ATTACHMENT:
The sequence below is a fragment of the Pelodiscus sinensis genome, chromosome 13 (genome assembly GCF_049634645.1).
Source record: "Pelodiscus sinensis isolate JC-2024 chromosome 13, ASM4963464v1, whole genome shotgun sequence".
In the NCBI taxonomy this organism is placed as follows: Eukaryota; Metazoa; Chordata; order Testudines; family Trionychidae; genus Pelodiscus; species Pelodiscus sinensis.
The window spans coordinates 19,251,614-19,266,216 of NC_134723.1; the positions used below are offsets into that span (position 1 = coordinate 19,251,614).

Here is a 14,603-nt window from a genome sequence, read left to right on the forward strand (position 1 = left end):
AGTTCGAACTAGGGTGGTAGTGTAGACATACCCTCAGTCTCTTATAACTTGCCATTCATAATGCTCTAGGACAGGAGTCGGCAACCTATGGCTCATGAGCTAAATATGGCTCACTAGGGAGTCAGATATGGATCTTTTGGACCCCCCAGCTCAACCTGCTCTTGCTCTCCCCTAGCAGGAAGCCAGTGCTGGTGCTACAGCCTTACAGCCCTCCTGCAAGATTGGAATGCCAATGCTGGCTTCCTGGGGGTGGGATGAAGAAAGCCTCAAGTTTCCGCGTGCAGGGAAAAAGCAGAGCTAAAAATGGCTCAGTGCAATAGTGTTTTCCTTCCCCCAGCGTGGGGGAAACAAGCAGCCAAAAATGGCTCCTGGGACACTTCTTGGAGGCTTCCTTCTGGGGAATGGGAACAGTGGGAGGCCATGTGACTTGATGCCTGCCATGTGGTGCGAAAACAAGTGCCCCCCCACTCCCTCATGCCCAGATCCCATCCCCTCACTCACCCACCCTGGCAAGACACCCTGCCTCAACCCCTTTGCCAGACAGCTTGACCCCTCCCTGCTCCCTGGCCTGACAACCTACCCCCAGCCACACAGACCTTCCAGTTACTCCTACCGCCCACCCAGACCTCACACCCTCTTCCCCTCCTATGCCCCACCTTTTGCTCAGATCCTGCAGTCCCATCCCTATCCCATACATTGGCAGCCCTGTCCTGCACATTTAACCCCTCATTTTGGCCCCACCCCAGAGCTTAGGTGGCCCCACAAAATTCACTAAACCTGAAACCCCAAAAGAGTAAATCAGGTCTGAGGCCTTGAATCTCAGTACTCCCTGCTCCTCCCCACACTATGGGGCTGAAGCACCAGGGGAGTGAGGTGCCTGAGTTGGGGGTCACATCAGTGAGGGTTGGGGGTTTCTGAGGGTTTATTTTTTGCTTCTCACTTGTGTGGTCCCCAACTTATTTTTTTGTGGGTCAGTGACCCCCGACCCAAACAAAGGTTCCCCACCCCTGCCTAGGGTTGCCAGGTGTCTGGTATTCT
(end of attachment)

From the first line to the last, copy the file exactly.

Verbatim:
The sequence below is a fragment of the Pelodiscus sinensis genome, chromosome 13 (genome assembly GCF_049634645.1).
Source record: "Pelodiscus sinensis isolate JC-2024 chromosome 13, ASM4963464v1, whole genome shotgun sequence".
In the NCBI taxonomy this organism is placed as follows: Eukaryota; Metazoa; Chordata; order Testudines; family Trionychidae; genus Pelodiscus; species Pelodiscus sinensis.
The window spans coordinates 19,251,614-19,266,216 of NC_134723.1; the positions used below are offsets into that span (position 1 = coordinate 19,251,614).

Here is a 14,603-nt window from a genome sequence, read left to right on the forward strand (position 1 = left end):
AGTTCGAACTAGGGTGGTAGTGTAGACATACCCTCAGTCTCTTATAACTTGCCATTCATAATGCTCTAGGACAGGAGTCGGCAACCTATGGCTCATGAGCTAAATATGGCTCACTAGGGAGTCAGATATGGATCTTTTGGACCCCCCAGCTCAACCTGCTCTTGCTCTCCCCTAGCAGGAAGCCAGTGCTGGTGCTACAGCCTTACAGCCCTCCTGCAAGATTGGAATGCCAATGCTGGCTTCCTGGGGGTGGGATGAAGAAAGCCTCAAGTTTCCGCGTGCAGGGAAAAAGCAGAGCTAAAAATGGCTCAGTGCAATAGTGTTTTCCTTCCCCCAGCGTGGGGGAAACAAGCAGCCAAAAATGGCTCCTGGGACACTTCTTGGAGGCTTCCTTCTGGGGAATGGGAACAGTGGGAGGCCATGTGACTTGATGCCTGCCATGTGGTGCGAAAACAAGTGCCCCCCCACTCCCTCATGCCCAGATCCCATCCCCTCACTCACCCACCCTGGCAAGACACCCTGCCTCAACCCCTTTGCCAGACAGCTTGACCCCTCCCTGCTCCCTGGCCTGACAACCTACCCCCAGCCACACAGACCTTCCAGTTACTCCTACCGCCCACCCAGACCTCACACCCTCTTCCCCTCCTATGCCCCACCTTTTGCTCAGATCCTGCAGTCCCATCCCTATCCCATACATTGGCAGCCCTGTCCTGCACATTTAACCCCTCATTTTGGCCCCACCCCAGAGCTTAGGTGGCCCCACAAAATTCACTAAACCTGAAACCCCAAAAGAGTAAATCAGGTCTGAGGCCTTGAATCTCAGTACTCCCTGCTCCTCCCCACACTATGGGGCTGAAGCACCAGGGGAGTGAGGTGCCTGAGTTGGGGGTCACATCAGTGAGGGTTGGGGGTTTCTGAGGGTTTATTTTTTGCTTCTCACTTGTGTGGTCCCCAACTTATTTTTTTGTGGGTCAGTGACCCCCGACCCAAACAAAGGTTCCCCACCCCTGCCTAGGGTTGCCAGGTGTCTGGTATTCT